I ride my bike to the bus stop

By Andy Chivers

One of Cyclox’s members wrote to suggest that bus stops would benefit from a couple of bike stands nearby. There are a few examples of this dotted around Oxford, and it is an enlightened decision by someone in the city or county council to make it easier for people to cycle to the bus stop, hop on the bus and leave their bike securely locked until their return. We see this natural symbiosis at the railway station, and Gloucester Green has a modest supply of bike racks, so logically all bus stops would benefit as well. 

Our member, who is in his late 80s, explained that due to severe hip arthritis, walking any real distance was out of the question – ‘agony’ was the word he used. However, he can ride his bike comfortably to the bus stop and climb on a bus. This situation is not unusual in arthritis where cycling takes the body weight off the arthritic joint while allowing them to exert a comfortable amount of pressure on the pedals to make progress. As a bonus the bike takes the weight of shopping as well, so those joints are spared another strain.

E-bikes take this one step further, but our correspondent has reservations – he worries about the extra weight and the unaccustomed acceleration. He is right to be cautious –  a study in the Netherlands showed accidents were more common with older riders new to e-bikes.

The contrast between his walking and his bike riding is stark – he will often do 40 miles a week on his bike but can’t walk 200 yards without pain. Keeping fit before surgery (he is on the waiting list for a hip replacement) will improve his recovery post-op so the cycling is important. His bike provides him with the exercise he needs as well as giving him freedom and fun. Frustratingly there is nothing secure to lock his bike to at his nearby bus stop. An enlightened view of transport facilities would provide a few bike stands at bus stops as one way to expand the range of potential cyclists.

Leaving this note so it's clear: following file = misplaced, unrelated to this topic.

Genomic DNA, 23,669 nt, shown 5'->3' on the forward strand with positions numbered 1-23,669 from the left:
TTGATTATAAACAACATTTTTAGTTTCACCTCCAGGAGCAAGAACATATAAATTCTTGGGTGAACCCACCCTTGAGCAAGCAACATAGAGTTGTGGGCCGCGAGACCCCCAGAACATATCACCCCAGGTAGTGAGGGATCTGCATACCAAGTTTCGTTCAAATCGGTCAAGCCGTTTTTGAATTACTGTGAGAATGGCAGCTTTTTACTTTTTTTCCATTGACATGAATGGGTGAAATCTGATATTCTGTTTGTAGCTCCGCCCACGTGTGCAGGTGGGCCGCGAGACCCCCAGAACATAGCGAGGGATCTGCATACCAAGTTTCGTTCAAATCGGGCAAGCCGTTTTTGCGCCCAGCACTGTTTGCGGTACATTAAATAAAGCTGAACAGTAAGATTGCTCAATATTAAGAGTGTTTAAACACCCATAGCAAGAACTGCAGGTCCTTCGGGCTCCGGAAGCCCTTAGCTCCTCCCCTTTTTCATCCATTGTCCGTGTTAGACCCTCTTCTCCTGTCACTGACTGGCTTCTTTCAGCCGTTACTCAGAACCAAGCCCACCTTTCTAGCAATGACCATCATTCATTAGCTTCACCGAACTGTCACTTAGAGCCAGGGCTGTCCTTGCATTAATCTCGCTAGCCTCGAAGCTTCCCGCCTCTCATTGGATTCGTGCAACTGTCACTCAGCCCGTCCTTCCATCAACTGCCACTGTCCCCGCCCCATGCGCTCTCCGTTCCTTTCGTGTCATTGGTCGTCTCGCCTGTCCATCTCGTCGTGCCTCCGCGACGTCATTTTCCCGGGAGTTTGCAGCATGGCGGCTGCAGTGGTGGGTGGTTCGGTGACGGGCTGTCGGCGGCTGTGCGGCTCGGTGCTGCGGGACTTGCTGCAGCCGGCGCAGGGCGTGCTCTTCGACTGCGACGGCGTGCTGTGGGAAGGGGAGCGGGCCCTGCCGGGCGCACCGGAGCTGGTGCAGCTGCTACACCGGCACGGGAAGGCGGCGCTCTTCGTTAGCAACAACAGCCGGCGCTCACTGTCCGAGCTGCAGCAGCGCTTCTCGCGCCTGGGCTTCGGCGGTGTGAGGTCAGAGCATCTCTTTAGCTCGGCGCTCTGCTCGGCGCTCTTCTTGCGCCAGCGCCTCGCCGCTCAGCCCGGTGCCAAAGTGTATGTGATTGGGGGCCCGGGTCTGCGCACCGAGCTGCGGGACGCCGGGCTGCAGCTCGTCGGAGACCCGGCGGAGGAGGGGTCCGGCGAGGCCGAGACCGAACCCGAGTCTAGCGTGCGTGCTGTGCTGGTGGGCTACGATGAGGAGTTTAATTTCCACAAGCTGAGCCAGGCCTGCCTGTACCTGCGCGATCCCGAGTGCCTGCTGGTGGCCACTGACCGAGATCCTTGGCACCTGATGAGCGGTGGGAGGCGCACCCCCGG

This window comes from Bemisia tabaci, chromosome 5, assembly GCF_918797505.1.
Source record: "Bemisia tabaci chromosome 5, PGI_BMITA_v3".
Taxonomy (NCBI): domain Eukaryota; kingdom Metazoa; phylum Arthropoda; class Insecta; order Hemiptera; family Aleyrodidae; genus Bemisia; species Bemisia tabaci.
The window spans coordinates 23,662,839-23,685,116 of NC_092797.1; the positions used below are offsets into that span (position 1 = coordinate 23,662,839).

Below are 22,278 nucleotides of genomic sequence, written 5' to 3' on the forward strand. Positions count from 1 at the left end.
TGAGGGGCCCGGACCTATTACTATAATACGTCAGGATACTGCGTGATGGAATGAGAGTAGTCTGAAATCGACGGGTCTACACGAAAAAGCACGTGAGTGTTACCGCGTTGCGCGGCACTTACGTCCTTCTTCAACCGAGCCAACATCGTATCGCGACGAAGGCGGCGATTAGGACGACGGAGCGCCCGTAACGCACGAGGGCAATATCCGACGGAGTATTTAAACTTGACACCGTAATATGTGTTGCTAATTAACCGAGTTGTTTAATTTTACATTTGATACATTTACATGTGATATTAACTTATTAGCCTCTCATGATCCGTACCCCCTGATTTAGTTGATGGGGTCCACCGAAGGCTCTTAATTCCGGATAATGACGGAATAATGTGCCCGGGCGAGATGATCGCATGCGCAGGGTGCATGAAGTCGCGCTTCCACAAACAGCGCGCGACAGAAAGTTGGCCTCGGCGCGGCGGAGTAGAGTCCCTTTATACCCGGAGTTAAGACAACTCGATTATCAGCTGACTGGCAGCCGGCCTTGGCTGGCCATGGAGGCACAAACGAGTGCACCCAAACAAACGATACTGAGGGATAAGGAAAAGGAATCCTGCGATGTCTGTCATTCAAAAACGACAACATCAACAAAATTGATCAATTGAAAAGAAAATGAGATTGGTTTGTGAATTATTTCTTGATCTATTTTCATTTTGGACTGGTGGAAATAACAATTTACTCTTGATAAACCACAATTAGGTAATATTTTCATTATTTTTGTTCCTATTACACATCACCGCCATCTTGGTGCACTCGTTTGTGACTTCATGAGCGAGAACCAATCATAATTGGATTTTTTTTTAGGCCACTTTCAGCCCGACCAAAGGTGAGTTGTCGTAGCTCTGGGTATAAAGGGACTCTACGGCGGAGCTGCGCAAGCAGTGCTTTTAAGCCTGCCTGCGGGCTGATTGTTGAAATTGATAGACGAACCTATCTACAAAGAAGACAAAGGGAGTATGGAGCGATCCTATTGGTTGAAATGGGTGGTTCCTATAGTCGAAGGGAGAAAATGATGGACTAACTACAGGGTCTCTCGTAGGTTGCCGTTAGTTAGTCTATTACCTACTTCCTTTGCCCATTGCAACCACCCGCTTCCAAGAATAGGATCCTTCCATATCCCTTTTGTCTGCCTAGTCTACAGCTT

Oxford is committed to increasing rates of cycling in the city by 50% in the next 10 years and this means getting people onto bikes and out of cars. Any bike trip is only as appealing as its weakest link, and this includes locking your bike up at your destination as well as being able to ride along well-maintained bike paths.

Oxfordshire County Council is preparing Oxford’s Local Cycling and Walking Infrastructure Plan and we would like see a proposal in it for bikes stands at bus stops. The publication of this plan will be the moment when we learn how seriously the 50% increase in cycling is being taken. We hope that the county council is able to adopt the plan, that there will be money to spend on it, and that implementation is swift. Meanwhile if you think a bus stop could benefit from a bike rack, tell your local councillor – they have access to small amounts of money for this sort of thing.

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Comments

Dick Wolff

Excellent – dead right. My 91-year-old father-in-law who lives near Farnham in Surrey has macular degeneration which makes car driving inadvisable. He struggles to walk 100m, but cycles most days the 10 mile return trip into town or on occasion, in the opposite direction, the eight miles to Winchfield rail station. The ebike has been liberating. I’ve noticed cycle parking by the bus stop at the southern end of Nuneham Courtenay.

Danny

One of my pet peeves is how bad the cycling provision is at the Gloucester Green bus station. If I can quote from my own blog: http://wanderingdanny.com/oxford/2019/11/buses-and-bicycles-in-oxford/

“Cycling to catch buses is poorly supported in Oxford. The cycle parking at Oxford’s bus station makes the insufficient and low quality cycle parking at the railway station seem palatial. And the cycling routes to get to the bus station are just woeful: coming from the east, I can cycle across the supposedly pedestrianised Gloucester Green (which works ok if there’s no market on), brave George St and enter along with the buses (which I’m pretty sure I’m not supposed to do), or go all the way around Beaumont and Worcester Sts to get to the bus station from the north-west (simply horrible). Or I can park on Broad St — if there is any parking there! — and walk to the bus station, but that’s another five minutes added on to the trip, which doesn’t help make taking a bus more attractive than driving.”

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